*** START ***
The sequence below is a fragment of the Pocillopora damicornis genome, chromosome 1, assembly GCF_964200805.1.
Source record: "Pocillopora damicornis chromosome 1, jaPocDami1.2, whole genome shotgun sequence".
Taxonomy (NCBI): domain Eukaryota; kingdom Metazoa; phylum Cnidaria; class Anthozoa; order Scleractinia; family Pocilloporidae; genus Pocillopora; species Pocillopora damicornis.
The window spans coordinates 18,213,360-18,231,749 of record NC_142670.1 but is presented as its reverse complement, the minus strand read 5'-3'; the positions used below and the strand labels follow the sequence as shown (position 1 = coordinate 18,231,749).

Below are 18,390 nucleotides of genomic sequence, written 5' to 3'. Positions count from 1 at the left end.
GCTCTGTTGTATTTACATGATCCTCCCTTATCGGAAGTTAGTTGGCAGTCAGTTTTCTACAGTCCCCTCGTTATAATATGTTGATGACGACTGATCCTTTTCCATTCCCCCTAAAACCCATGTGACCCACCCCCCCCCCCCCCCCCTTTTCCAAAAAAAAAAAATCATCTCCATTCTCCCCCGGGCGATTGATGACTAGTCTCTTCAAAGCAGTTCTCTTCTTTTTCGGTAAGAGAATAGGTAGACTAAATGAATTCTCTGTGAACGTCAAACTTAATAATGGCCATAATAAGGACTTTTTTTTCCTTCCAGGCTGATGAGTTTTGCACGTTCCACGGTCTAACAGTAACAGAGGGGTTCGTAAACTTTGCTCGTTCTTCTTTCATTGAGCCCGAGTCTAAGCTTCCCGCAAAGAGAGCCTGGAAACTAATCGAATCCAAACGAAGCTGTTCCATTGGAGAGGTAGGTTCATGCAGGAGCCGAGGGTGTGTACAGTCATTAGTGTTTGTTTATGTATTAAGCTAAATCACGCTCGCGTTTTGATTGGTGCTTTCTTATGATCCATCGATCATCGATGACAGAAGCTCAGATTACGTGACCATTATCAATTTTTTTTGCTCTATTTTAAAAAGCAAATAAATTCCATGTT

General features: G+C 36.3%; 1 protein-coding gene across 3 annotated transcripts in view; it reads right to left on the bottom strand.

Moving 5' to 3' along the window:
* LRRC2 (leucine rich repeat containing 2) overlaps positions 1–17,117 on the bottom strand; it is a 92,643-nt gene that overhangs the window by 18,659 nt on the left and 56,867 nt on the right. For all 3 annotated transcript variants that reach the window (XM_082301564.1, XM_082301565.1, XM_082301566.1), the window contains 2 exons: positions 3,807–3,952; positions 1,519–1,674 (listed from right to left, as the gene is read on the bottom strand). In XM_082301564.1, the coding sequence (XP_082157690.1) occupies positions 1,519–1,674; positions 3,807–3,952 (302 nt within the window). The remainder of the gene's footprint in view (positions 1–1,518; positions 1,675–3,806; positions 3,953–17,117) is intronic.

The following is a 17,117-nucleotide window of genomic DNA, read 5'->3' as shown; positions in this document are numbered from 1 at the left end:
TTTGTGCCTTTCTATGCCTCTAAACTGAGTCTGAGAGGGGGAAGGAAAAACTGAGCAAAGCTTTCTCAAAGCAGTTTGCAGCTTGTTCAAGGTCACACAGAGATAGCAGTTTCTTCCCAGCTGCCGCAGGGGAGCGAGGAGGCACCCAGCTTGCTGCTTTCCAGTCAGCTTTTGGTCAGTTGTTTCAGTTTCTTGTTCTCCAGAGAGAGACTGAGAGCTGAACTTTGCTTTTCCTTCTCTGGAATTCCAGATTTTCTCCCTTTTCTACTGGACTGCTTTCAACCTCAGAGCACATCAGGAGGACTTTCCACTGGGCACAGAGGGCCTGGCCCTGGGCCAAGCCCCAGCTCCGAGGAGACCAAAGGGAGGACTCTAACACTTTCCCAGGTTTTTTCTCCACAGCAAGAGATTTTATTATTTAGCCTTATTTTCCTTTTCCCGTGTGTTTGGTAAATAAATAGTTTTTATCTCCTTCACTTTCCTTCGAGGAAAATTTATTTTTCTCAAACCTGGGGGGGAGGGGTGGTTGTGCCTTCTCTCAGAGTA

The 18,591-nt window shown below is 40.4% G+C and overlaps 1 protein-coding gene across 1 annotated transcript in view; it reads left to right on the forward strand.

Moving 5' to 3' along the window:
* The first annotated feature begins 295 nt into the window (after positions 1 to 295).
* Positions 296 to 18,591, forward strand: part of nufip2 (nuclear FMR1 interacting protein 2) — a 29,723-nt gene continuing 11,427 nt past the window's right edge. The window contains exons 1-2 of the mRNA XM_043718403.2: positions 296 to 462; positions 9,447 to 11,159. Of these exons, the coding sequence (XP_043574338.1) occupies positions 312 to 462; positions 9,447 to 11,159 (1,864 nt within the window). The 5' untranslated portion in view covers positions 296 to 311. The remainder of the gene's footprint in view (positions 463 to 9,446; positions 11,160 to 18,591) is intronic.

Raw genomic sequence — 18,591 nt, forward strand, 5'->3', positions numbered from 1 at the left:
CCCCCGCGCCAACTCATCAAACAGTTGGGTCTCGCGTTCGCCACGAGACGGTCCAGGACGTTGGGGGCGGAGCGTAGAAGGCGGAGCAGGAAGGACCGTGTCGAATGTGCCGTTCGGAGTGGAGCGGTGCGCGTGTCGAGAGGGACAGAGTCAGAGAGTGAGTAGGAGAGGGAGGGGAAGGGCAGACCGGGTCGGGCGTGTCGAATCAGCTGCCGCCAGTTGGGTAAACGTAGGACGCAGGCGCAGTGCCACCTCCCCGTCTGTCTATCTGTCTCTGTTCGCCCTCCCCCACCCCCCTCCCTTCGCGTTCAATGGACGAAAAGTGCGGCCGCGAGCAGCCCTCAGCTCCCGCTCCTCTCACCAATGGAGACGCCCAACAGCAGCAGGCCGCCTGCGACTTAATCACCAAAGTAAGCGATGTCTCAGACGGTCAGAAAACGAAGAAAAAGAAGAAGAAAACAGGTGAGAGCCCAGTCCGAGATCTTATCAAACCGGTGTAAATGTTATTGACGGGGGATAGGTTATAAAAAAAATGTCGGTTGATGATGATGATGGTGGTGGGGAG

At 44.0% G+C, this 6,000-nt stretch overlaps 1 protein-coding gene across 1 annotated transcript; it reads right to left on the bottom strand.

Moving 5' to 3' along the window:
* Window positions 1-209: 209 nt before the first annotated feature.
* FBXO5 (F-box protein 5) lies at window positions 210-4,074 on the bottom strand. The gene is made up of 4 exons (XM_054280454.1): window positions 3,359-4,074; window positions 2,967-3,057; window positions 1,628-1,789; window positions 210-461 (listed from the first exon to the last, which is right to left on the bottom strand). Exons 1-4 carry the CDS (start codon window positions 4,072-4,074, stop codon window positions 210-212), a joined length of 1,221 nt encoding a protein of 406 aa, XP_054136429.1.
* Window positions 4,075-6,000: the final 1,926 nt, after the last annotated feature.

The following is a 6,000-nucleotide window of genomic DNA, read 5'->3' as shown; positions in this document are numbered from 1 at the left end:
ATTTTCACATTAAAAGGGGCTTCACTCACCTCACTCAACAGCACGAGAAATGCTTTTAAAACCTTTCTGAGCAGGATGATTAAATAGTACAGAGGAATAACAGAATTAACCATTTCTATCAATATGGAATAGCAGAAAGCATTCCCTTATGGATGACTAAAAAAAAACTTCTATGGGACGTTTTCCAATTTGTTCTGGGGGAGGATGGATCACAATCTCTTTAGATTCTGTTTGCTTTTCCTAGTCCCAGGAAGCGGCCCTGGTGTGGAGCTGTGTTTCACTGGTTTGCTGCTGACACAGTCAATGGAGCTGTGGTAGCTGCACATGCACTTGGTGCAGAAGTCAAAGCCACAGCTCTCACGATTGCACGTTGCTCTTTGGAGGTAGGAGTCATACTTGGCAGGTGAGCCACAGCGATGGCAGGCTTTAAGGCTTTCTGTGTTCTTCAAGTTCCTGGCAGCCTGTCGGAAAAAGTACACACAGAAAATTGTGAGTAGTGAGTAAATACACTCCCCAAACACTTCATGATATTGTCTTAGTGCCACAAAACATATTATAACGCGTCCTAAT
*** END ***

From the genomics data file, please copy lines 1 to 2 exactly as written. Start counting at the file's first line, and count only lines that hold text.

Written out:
The sequence below is a fragment of the Pocillopora damicornis genome, chromosome 1, assembly GCF_964200805.1.
Source record: "Pocillopora damicornis chromosome 1, jaPocDami1.2, whole genome shotgun sequence".